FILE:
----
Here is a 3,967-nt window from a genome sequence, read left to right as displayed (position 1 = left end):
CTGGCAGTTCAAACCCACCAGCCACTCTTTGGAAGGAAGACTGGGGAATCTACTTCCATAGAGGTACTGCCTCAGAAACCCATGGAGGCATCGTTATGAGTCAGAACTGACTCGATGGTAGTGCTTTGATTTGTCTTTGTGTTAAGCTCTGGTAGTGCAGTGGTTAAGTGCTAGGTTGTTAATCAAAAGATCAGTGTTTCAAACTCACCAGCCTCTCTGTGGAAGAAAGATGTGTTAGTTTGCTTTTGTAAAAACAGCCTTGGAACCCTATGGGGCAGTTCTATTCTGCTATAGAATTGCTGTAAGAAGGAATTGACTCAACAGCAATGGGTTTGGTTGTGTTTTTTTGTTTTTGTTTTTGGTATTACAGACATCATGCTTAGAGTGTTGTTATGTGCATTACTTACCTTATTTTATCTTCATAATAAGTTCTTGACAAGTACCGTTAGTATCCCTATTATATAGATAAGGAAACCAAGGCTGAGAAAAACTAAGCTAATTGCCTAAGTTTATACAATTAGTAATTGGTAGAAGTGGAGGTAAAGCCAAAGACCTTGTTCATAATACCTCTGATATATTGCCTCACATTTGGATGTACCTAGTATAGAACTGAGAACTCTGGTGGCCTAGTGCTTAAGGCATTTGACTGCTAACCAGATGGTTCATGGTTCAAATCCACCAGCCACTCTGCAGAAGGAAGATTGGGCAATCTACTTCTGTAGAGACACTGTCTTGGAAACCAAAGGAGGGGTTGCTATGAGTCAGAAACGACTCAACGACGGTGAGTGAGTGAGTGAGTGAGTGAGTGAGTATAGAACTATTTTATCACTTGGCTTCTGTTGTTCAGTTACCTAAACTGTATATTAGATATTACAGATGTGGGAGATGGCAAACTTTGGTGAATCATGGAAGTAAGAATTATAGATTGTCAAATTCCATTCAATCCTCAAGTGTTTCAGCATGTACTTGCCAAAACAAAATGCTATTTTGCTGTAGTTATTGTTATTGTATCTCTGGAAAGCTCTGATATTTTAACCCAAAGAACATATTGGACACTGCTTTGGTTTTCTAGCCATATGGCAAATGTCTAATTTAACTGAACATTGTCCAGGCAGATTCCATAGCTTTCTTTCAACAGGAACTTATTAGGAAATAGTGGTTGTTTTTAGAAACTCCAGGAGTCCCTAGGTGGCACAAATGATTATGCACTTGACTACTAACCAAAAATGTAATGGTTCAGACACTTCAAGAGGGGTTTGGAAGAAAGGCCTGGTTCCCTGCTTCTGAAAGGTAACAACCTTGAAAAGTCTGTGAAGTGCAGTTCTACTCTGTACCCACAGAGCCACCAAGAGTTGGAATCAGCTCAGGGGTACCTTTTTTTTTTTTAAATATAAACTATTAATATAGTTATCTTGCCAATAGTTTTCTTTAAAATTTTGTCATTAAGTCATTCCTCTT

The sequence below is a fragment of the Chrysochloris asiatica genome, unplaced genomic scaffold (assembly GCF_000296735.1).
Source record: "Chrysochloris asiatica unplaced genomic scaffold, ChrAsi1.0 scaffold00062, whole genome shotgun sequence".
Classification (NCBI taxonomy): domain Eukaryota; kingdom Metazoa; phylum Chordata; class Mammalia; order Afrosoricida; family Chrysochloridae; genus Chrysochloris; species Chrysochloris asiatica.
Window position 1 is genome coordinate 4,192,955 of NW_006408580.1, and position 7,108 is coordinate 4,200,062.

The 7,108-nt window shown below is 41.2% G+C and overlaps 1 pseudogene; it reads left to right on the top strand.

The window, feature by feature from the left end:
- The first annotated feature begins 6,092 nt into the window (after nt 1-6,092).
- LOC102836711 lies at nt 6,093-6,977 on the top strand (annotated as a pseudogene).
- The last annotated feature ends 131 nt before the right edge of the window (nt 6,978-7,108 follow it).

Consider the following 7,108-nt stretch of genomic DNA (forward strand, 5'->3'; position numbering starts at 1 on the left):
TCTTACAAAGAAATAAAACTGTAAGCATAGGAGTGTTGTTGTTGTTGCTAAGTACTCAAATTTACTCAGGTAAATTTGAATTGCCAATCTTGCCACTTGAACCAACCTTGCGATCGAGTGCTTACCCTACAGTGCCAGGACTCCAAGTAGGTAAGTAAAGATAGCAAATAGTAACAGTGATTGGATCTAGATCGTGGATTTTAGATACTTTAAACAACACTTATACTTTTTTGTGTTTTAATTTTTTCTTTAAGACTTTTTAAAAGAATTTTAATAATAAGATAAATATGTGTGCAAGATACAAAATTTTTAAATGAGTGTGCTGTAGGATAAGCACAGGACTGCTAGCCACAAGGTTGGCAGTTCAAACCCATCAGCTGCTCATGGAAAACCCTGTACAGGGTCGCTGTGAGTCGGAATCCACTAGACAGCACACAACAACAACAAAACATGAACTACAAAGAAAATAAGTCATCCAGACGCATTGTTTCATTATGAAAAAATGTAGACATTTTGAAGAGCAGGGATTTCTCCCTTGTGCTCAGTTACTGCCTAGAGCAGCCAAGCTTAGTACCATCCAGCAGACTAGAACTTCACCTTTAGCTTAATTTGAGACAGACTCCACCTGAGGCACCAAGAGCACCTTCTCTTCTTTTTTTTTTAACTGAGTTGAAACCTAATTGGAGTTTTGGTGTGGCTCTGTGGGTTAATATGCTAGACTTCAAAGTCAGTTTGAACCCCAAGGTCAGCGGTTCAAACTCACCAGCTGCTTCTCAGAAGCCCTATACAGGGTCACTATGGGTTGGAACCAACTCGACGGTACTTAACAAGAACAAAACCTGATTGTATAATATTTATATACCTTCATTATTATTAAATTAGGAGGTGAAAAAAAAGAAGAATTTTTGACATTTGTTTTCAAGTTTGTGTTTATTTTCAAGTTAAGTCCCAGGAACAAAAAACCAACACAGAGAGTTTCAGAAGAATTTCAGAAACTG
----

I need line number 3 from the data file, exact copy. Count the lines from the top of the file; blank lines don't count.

The sequence below is a fragment of the Chrysochloris asiatica genome, unplaced genomic scaffold (assembly GCF_000296735.1).